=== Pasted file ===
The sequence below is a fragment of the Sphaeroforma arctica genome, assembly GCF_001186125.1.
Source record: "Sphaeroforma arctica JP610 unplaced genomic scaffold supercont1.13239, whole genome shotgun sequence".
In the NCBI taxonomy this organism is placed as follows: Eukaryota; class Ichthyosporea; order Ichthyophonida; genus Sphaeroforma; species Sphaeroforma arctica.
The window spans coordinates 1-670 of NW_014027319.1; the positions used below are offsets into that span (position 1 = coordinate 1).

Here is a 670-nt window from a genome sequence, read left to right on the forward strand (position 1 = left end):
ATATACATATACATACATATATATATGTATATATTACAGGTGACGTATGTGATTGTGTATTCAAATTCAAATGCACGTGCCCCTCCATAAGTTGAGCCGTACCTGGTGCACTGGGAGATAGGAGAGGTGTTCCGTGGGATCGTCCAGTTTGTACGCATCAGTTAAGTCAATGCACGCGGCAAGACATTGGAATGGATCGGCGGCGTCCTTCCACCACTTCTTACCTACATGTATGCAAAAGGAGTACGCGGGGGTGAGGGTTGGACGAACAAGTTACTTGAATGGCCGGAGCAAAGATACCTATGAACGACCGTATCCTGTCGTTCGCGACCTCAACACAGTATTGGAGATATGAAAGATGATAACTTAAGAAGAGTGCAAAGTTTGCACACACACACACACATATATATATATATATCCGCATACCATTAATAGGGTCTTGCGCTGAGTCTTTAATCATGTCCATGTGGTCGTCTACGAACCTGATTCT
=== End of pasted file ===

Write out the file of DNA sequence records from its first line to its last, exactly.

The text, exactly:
The sequence below is a fragment of the Sphaeroforma arctica genome, assembly GCF_001186125.1.
Source record: "Sphaeroforma arctica JP610 unplaced genomic scaffold supercont1.13239, whole genome shotgun sequence".
In the NCBI taxonomy this organism is placed as follows: Eukaryota; class Ichthyosporea; order Ichthyophonida; genus Sphaeroforma; species Sphaeroforma arctica.
The window spans coordinates 1-670 of NW_014027319.1; the positions used below are offsets into that span (position 1 = coordinate 1).

Here is a 670-nt window from a genome sequence, read left to right on the forward strand (position 1 = left end):
ATATACATATACATACATATATATATGTATATATTACAGGTGACGTATGTGATTGTGTATTCAAATTCAAATGCACGTGCCCCTCCATAAGTTGAGCCGTACCTGGTGCACTGGGAGATAGGAGAGGTGTTCCGTGGGATCGTCCAGTTTGTACGCATCAGTTAAGTCAATGCACGCGGCAAGACATTGGAATGGATCGGCGGCGTCCTTCCACCACTTCTTACCTACATGTATGCAAAAGGAGTACGCGGGGGTGAGGGTTGGACGAACAAGTTACTTGAATGGCCGGAGCAAAGATACCTATGAACGACCGTATCCTGTCGTTCGCGACCTCAACACAGTATTGGAGATATGAAAGATGATAACTTAAGAAGAGTGCAAAGTTTGCACACACACACACACATATATATATATATATCCGCATACCATTAATAGGGTCTTGCGCTGAGTCTTTAATCATGTCCATGTGGTCGTCTACGAACCTGATTCT